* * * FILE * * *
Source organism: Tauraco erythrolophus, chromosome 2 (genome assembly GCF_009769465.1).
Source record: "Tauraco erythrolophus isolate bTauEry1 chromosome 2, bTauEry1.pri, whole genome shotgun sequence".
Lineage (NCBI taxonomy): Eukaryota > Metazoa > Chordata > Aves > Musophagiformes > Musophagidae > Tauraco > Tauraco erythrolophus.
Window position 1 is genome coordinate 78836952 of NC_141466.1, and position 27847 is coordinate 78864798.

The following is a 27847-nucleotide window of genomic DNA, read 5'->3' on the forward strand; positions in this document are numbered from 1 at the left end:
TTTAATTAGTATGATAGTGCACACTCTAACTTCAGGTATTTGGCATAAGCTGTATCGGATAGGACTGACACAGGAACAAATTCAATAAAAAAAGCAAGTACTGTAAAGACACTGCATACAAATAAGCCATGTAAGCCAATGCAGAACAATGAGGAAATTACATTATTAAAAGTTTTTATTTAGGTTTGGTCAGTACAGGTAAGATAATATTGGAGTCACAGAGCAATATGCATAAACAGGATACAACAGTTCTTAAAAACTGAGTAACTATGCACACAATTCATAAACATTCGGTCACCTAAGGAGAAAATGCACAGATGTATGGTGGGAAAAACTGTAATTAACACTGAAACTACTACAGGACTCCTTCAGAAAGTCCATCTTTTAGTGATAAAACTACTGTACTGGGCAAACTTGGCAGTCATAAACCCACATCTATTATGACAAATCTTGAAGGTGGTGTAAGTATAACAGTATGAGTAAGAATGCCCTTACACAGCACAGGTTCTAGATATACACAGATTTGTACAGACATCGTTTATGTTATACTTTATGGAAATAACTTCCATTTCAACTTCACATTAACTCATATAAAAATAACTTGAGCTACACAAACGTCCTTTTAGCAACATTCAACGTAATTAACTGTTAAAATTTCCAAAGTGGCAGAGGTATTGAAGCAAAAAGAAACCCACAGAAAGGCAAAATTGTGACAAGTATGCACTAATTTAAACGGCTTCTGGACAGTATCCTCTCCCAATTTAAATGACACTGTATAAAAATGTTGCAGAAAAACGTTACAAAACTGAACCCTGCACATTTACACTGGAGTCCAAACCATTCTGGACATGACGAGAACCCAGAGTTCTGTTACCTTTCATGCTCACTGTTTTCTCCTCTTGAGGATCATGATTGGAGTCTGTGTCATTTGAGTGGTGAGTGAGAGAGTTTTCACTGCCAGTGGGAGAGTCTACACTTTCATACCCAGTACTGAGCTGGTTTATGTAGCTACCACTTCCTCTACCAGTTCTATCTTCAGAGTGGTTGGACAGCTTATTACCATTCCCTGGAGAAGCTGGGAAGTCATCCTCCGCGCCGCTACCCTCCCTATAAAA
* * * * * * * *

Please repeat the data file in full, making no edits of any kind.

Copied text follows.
Source organism: Tauraco erythrolophus, chromosome 2 (genome assembly GCF_009769465.1).
Source record: "Tauraco erythrolophus isolate bTauEry1 chromosome 2, bTauEry1.pri, whole genome shotgun sequence".
Lineage (NCBI taxonomy): Eukaryota > Metazoa > Chordata > Aves > Musophagiformes > Musophagidae > Tauraco > Tauraco erythrolophus.
Window position 1 is genome coordinate 78836952 of NC_141466.1, and position 27847 is coordinate 78864798.

The following is a 27847-nucleotide window of genomic DNA, read 5'->3' on the forward strand; positions in this document are numbered from 1 at the left end:
TTTAATTAGTATGATAGTGCACACTCTAACTTCAGGTATTTGGCATAAGCTGTATCGGATAGGACTGACACAGGAACAAATTCAATAAAAAAAGCAAGTACTGTAAAGACACTGCATACAAATAAGCCATGTAAGCCAATGCAGAACAATGAGGAAATTACATTATTAAAAGTTTTTATTTAGGTTTGGTCAGTACAGGTAAGATAATATTGGAGTCACAGAGCAATATGCATAAACAGGATACAACAGTTCTTAAAAACTGAGTAACTATGCACACAATTCATAAACATTCGGTCACCTAAGGAGAAAATGCACAGATGTATGGTGGGAAAAACTGTAATTAACACTGAAACTACTACAGGACTCCTTCAGAAAGTCCATCTTTTAGTGATAAAACTACTGTACTGGGCAAACTTGGCAGTCATAAACCCACATCTATTATGACAAATCTTGAAGGTGGTGTAAGTATAACAGTATGAGTAAGAATGCCCTTACACAGCACAGGTTCTAGATATACACAGATTTGTACAGACATCGTTTATGTTATACTTTATGGAAATAACTTCCATTTCAACTTCACATTAACTCATATAAAAATAACTTGAGCTACACAAACGTCCTTTTAGCAACATTCAACGTAATTAACTGTTAAAATTTCCAAAGTGGCAGAGGTATTGAAGCAAAAAGAAACCCACAGAAAGGCAAAATTGTGACAAGTATGCACTAATTTAAACGGCTTCTGGACAGTATCCTCTCCCAATTTAAATGACACTGTATAAAAATGTTGCAGAAAAACGTTACAAAACTGAACCCTGCACATTTACACTGGAGTCCAAACCATTCTGGACATGACGAGAACCCAGAGTTCTGTTACCTTTCATGCTCACTGTTTTCTCCTCTTGAGGATCATGATTGGAGTCTGTGTCATTTGAGTGGTGAGTGAGAGAGTTTTCACTGCCAGTGGGAGAGTCTACACTTTCATACCCAGTACTGAGCTGGTTTATGTAGCTACCACTTCCTCTACCAGTTCTATCTTCAGAGTGGTTGGACAGCTTATTACCATTCCCTGGAGAAGCTGGGAAGTCATCCTCCGCGCCGCTACCCTCCCTATAAAA